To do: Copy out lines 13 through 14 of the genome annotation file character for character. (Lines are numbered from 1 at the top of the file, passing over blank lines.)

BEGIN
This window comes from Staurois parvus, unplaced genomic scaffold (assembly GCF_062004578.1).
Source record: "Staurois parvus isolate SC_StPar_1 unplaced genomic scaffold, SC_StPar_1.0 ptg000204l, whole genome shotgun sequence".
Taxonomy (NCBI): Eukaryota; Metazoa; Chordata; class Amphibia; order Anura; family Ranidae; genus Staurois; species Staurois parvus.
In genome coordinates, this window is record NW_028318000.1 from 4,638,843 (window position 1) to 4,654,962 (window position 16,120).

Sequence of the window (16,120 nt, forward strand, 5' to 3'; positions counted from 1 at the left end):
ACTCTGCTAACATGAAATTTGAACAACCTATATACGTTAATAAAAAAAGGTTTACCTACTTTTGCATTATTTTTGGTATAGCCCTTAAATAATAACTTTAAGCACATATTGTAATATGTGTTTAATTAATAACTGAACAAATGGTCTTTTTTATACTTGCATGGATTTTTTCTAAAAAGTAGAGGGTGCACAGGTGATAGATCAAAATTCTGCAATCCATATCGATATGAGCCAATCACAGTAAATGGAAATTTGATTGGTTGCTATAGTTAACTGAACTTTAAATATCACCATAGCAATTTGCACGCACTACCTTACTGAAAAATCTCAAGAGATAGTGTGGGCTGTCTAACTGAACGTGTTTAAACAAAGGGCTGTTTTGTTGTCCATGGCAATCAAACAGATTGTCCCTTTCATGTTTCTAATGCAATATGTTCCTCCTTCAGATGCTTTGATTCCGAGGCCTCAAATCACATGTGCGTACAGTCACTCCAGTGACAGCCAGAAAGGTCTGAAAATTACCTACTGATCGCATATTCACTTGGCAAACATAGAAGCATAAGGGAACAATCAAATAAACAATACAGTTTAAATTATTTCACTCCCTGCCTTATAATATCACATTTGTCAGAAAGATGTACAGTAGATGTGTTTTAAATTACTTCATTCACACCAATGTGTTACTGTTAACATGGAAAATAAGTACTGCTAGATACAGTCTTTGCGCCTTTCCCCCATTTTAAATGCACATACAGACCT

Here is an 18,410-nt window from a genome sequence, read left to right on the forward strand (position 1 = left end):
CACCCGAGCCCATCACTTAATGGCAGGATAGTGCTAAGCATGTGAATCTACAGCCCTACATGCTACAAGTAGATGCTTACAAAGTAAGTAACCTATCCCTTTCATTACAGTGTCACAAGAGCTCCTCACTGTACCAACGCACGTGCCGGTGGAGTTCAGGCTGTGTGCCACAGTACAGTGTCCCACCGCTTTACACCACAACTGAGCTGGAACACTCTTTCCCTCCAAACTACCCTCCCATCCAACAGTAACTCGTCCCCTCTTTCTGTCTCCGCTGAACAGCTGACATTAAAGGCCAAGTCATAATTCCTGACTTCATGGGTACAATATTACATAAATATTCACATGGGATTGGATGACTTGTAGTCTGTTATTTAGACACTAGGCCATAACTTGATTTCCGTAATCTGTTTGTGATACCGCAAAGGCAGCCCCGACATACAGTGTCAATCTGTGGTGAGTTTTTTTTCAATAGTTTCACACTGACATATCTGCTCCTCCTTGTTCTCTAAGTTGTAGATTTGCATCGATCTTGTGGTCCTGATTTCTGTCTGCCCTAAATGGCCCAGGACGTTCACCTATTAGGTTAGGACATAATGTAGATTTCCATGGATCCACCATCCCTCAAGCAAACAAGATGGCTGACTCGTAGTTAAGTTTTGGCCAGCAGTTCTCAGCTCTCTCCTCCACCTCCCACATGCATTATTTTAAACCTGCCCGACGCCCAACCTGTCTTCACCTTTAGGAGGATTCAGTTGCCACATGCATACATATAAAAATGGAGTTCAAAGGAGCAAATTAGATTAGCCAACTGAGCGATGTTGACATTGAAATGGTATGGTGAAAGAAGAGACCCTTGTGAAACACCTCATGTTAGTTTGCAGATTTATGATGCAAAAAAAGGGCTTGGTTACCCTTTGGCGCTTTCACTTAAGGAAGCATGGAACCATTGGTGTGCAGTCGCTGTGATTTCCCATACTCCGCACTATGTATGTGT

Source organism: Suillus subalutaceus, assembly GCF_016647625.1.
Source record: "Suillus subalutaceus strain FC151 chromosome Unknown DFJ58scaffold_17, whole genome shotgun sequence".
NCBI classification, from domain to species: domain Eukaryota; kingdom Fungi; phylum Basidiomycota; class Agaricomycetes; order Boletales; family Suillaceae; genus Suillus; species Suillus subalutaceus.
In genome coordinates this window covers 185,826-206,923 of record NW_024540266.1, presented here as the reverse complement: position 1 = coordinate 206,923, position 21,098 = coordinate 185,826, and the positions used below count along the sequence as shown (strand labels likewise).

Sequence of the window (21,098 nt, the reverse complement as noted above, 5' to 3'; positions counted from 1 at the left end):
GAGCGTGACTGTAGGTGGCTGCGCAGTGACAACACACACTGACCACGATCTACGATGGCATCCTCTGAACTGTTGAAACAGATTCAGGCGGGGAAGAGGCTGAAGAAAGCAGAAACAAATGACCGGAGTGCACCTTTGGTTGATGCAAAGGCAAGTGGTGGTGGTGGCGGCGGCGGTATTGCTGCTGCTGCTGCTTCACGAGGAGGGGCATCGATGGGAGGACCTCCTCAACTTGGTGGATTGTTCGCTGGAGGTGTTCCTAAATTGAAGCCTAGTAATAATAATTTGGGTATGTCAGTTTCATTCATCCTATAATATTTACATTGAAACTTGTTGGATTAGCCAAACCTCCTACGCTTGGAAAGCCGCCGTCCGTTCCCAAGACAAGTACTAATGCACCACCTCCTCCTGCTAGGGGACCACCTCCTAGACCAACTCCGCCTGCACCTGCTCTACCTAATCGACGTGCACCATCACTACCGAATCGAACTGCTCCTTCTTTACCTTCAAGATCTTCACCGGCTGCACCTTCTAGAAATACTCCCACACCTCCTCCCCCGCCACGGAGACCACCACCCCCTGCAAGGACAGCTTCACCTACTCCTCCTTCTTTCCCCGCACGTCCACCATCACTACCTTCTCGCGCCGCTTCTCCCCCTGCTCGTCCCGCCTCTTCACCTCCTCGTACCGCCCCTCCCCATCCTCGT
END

Sequence of the window (21,098 nt, the reverse complement as noted above, 5' to 3'; positions counted from 1 at the left end):
GAGCGTGACTGTAGGTGGCTGCGCAGTGACAACACACACTGACCACGATCTACGATGGCATCCTCTGAACTGTTGAAACAGATTCAGGCGGGGAAGAGGCTGAAGAAAGCAGAAACAAATGACCGGAGTGCACCTTTGGTTGATGCAAAGGCAAGTGGTGGTGGTGGCGGCGGCGGTATTGCTGCTGCTGCTGCTTCACGAGGAGGGGCATCGATGGGAGGACCTCCTCAACTTGGTGGATTGTTCGCTGGAGGTGTTCCTAAATTGAAGCCTAGTAATAATAATTTGGGTATGTCAGTTTCATTCATCCTATAATATTTACATTGAAACTTGTTGGATTAGCCAAACCTCCTACGCTTGGAAAGCCGCCGTCCGTTCCCAAGACAAGTACTAATGCACCACCTCCTCCTGCTAGGGGACCACCTCCTAGACCAACTCCGCCTGCACCTGCTCTACCTAATCGACGTGCACCATCACTACCGAATCGAACTGCTCCTTCTTTACCTTCAAGATCTTCACCGGCTGCACCTTCTAGAAATACTCCCACACCTCCTCCCCCGCCACGGAGACCACCACCCCCTGCAAGGACAGCTTCACCTACTCCTCCTTCTTTCCCCGCACGTCCACCATCACTACCTTCTCGCGCCGCTTCTCCCCCTGCTCGTCCCGCCTCTTCACCTCCTCGTACCGCCCCTCCCCATCCTCGT